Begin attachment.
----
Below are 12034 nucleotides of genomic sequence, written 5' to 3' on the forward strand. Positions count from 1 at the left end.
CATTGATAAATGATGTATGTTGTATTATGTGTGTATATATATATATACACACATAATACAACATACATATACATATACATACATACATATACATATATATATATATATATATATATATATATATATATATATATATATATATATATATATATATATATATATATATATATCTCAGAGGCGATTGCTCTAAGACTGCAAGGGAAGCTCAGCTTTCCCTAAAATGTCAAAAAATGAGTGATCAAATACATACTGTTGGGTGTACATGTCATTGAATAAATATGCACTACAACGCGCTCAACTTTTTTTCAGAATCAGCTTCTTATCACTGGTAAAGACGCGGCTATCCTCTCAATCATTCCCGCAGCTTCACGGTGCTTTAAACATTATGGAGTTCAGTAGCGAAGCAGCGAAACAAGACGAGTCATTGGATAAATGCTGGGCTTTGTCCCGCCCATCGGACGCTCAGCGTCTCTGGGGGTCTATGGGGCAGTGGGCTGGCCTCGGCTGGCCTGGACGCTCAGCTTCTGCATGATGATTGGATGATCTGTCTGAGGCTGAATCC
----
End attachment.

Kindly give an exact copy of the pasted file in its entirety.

Below are 12034 nucleotides of genomic sequence, written 5' to 3' on the forward strand. Positions count from 1 at the left end.
CATTGATAAATGATGTATGTTGTATTATGTGTGTATATATATATATACACACATAATACAACATACATATACATATACATACATACATATACATATATATATATATATATATATATATATATATATATATATATATATATATATATATATATATATATATATATATATATCTCAGAGGCGATTGCTCTAAGACTGCAAGGGAAGCTCAGCTTTCCCTAAAATGTCAAAAAATGAGTGATCAAATACATACTGTTGGGTGTACATGTCATTGAATAAATATGCACTACAACGCGCTCAACTTTTTTTCAGAATCAGCTTCTTATCACTGGTAAAGACGCGGCTATCCTCTCAATCATTCCCGCAGCTTCACGGTGCTTTAAACATTATGGAGTTCAGTAGCGAAGCAGCGAAACAAGACGAGTCATTGGATAAATGCTGGGCTTTGTCCCGCCCATCGGACGCTCAGCGTCTCTGGGGGTCTATGGGGCAGTGGGCTGGCCTCGGCTGGCCTGGACGCTCAGCTTCTGCATGATGATTGGATGATCTGTCTGAGGCTGAATCC